• Elizabeth Hollingsworth May 10, 2016 Reply

      Thanks Bill, you had me worried for a while!

  5. Diane May 10, 2016 Reply

    Hi Bill, really interesting article, I don’t have local customers, and I AM on Google my Business so I tried to investigate further.

    In the answer to Elizabeth, you said ” In the Google My Business listing you can specify all of the cities, ZIP codes, or States where you do business.” But I can’t see where that is on my Google my Business account. I’m in Canada so maybe that is why?

    Also, in the graph above, looks like comparing 26 month stretches, the one that includes Jan 2015 doesn’t look like it lost sessions, so what am I missing? Trying to understand the reading of these metrics! Thanks for raising an important issue.

  6. Jake Baillie May 10, 2016 Reply

    Fantastic insight, Bill. Thanks.

  7. Powell May 10, 2016 Reply

    We rely upon our ecommerce store for 99% of our business. We do have a brick and mortar store for those very few customers that are living in our area should they desire to pick up their order locally. Since 99% of our business is national, is this hurting us?

  8. Keith May 10, 2016 Reply

    So many options & opinions for maximizing our websites being ‘found’. Sure gets confusing. Last week discovered I’d left google my biz unfinished at 90% who knows how long ago. So posted some photos & updated info to finish it. Probably like many of us we do a mix of local area biz (with some warehouse pickups) but also sell across the US. Guess I’ll have a look to see about the option for adding states to google my biz.

  9. Bill Hartzer May 10, 2016 Reply

    Powell, if you have a brick and mortar store then I would definitely keep the Google My Business listing. Consider the areas where you do business (even if it’s national) and add those areas to the listing. You can list cities, ZIP codes, States, etc. in there.

    Based on information from Google that I have received, there is no limit to the number of locations that you can enter.

  10. Bill Hartzer May 10, 2016 Reply

    Diane, I’m not sure about Canada in particular, I don’t manage any business locations in Canada currently so I cannot check.

    But, you may want to add more locations if that’s appropriate for you, here’s how you do that:

    In Google My Business, click on Manage My Location. Then Edit the location. Under the Address, you should edit that. Then, use the City of ZIP code to add locations and don’t use the “Within X miles or kilometers of my business”.

    • Diane May 10, 2016 Reply

      Bill thank you!! I managed to go in and edit the “Address” and simply added all the countries I sell to. (it had previously been set so that the box “I service my customers at their location” was not ticked, which by default means I am a local business I guess.) This was very helpful!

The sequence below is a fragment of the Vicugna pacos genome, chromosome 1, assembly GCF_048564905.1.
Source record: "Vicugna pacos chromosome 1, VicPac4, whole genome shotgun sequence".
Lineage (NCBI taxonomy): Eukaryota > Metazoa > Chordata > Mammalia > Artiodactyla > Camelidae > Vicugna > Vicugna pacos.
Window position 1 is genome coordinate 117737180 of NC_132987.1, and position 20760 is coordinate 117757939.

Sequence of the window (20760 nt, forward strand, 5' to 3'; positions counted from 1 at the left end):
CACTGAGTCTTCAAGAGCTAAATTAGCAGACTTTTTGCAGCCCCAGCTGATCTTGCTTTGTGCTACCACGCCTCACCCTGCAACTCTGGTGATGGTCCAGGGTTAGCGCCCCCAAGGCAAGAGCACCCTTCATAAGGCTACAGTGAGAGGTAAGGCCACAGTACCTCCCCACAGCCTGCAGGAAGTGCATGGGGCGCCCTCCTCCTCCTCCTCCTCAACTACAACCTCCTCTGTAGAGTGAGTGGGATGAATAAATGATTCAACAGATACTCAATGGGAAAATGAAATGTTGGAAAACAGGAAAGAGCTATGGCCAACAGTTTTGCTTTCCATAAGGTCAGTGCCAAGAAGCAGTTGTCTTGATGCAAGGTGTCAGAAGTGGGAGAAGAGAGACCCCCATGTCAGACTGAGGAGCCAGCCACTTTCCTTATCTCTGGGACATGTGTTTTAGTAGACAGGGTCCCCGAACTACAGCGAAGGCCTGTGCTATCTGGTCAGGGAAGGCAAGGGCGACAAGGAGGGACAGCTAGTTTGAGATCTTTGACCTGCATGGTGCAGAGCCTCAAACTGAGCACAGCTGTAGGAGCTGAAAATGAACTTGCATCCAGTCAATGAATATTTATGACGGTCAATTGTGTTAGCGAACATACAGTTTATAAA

• keith May 10, 2016 Reply

        Diane I didn’t find an option for adding states, did you find that option too?

  11. Bill Hartzer May 10, 2016 Reply

    Diane, regarding the graph above, that’s probably not the best example–it just shows the difference in traffic before/after the local maps (Google My Business) location was verified.

    When I looked at when it was verified and when it was not, there was a significant amount of traffic loss related to certain visitors from certain cities and locations that were visiting the site. Then, once it was verified, I noticed a lot more traffic coming from within 500 miles of the verified business location.

    This business wanted to remain anonymous, so I can’t provide any more details.

    • Diane May 10, 2016 Reply

      I see. This is why experts in Analytics get hired! Thanks for the clarification.

  12. Keith May 10, 2016 Reply

    Don’t see an option to select state(s), there’s city (blank) listed & other info, such as a checkbox for local delivery or “we deliver to customers”. Hmm, add to service area is an option I’m exploring now.

    I deliver goods and services to my customers at their location — Important information
    My business delivers goods & services to customers within this area:

    City or ZIP code
    mi of my business
    I also serve customers at my business address

    • Diane May 10, 2016 Reply

      Hi Keith,

      I was a bit confused too so I just tried typing in the countries and they were accepted. So, I logged in, went to
      checked “I deliver goods and services to my customers..”
      and then just typed in the countries.
      Maybe try there for names of States?

      • Aguyonline July 20, 2016 Reply

        There isn’t a option listed for States, however you can just enter in a state and it will accept it.

        As well, there seems to be a limit of 50 entries.

  13. Raju October 6, 2016 Reply

    what are the settings to set for an ecommerce store that ships products worldwide but also allows customers to purchase at the store.
    How do you set:
    1. “My business delivers goods & services to customers within this area:”

    and how does this hurt seo ranking when people from far away land search for products that the ecommerce store has.

    2. Is this Google My Business location really necessary for ecommerce stores that ship worldwide then?

  14. Michael Lofton May 25, 2017 Reply

    Hi Bill,

    Most of my citation research suggests that GMB continues to be primarily used for ‘local’ biz activity….

    Curious ? – Have you heard of or noticed any updates since last year regarding anyt specific settings within GMB to best leverage for ‘national’ geo targeting pursuant a product and/or services?

    Just wondering if I should continue to ‘not claim/verify’ my national accounts and keep GMB at bay and just use Search Console and other tools only (?)